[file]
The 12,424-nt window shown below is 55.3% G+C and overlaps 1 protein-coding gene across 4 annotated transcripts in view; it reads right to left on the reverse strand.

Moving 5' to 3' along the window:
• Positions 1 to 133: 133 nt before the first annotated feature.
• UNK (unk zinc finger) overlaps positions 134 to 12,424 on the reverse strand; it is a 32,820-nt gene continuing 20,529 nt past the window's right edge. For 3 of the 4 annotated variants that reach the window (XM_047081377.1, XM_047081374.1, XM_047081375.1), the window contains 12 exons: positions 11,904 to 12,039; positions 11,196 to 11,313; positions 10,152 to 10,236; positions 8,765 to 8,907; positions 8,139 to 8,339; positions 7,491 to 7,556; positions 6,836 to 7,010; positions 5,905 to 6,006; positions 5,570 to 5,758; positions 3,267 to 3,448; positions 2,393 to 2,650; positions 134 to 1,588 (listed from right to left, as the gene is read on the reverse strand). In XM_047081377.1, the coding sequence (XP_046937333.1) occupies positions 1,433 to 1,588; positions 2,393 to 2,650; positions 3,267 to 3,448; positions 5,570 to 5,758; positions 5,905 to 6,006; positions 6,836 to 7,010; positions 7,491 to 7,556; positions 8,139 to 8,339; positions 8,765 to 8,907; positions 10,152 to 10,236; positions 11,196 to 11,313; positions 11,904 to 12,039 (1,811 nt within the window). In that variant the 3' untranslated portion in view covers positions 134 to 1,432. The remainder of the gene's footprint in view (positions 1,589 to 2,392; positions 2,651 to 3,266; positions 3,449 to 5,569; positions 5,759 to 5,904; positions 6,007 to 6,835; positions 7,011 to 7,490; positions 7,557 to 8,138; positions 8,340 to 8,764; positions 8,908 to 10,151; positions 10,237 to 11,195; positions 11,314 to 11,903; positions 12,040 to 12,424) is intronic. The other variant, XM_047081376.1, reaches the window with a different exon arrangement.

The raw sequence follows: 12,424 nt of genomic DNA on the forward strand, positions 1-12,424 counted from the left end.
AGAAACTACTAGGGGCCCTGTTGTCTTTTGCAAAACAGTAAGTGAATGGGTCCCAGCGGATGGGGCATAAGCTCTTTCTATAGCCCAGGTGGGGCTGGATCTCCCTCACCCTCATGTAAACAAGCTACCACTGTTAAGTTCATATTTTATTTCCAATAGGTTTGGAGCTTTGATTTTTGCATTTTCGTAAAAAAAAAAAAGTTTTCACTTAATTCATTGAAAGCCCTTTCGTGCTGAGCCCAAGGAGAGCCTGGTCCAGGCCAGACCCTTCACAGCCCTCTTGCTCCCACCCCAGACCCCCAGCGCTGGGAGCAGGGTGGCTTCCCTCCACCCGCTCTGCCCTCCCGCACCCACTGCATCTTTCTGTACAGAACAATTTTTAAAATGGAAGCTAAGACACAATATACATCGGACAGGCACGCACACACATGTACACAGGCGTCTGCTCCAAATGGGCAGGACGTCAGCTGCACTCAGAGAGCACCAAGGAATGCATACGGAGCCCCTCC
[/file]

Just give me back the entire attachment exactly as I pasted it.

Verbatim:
The 12,424-nt window shown below is 55.3% G+C and overlaps 1 protein-coding gene across 4 annotated transcripts in view; it reads right to left on the reverse strand.

Moving 5' to 3' along the window:
• Positions 1 to 133: 133 nt before the first annotated feature.
• UNK (unk zinc finger) overlaps positions 134 to 12,424 on the reverse strand; it is a 32,820-nt gene continuing 20,529 nt past the window's right edge. For 3 of the 4 annotated variants that reach the window (XM_047081377.1, XM_047081374.1, XM_047081375.1), the window contains 12 exons: positions 11,904 to 12,039; positions 11,196 to 11,313; positions 10,152 to 10,236; positions 8,765 to 8,907; positions 8,139 to 8,339; positions 7,491 to 7,556; positions 6,836 to 7,010; positions 5,905 to 6,006; positions 5,570 to 5,758; positions 3,267 to 3,448; positions 2,393 to 2,650; positions 134 to 1,588 (listed from right to left, as the gene is read on the reverse strand). In XM_047081377.1, the coding sequence (XP_046937333.1) occupies positions 1,433 to 1,588; positions 2,393 to 2,650; positions 3,267 to 3,448; positions 5,570 to 5,758; positions 5,905 to 6,006; positions 6,836 to 7,010; positions 7,491 to 7,556; positions 8,139 to 8,339; positions 8,765 to 8,907; positions 10,152 to 10,236; positions 11,196 to 11,313; positions 11,904 to 12,039 (1,811 nt within the window). In that variant the 3' untranslated portion in view covers positions 134 to 1,432. The remainder of the gene's footprint in view (positions 1,589 to 2,392; positions 2,651 to 3,266; positions 3,449 to 5,569; positions 5,759 to 5,904; positions 6,007 to 6,835; positions 7,011 to 7,490; positions 7,557 to 8,138; positions 8,340 to 8,764; positions 8,908 to 10,151; positions 10,237 to 11,195; positions 11,314 to 11,903; positions 12,040 to 12,424) is intronic. The other variant, XM_047081376.1, reaches the window with a different exon arrangement.

The raw sequence follows: 12,424 nt of genomic DNA on the forward strand, positions 1-12,424 counted from the left end.
AGAAACTACTAGGGGCCCTGTTGTCTTTTGCAAAACAGTAAGTGAATGGGTCCCAGCGGATGGGGCATAAGCTCTTTCTATAGCCCAGGTGGGGCTGGATCTCCCTCACCCTCATGTAAACAAGCTACCACTGTTAAGTTCATATTTTATTTCCAATAGGTTTGGAGCTTTGATTTTTGCATTTTCGTAAAAAAAAAAAAGTTTTCACTTAATTCATTGAAAGCCCTTTCGTGCTGAGCCCAAGGAGAGCCTGGTCCAGGCCAGACCCTTCACAGCCCTCTTGCTCCCACCCCAGACCCCCAGCGCTGGGAGCAGGGTGGCTTCCCTCCACCCGCTCTGCCCTCCCGCACCCACTGCATCTTTCTGTACAGAACAATTTTTAAAATGGAAGCTAAGACACAATATACATCGGACAGGCACGCACACACATGTACACAGGCGTCTGCTCCAAATGGGCAGGACGTCAGCTGCACTCAGAGAGCACCAAGGAATGCATACGGAGCCCCTCC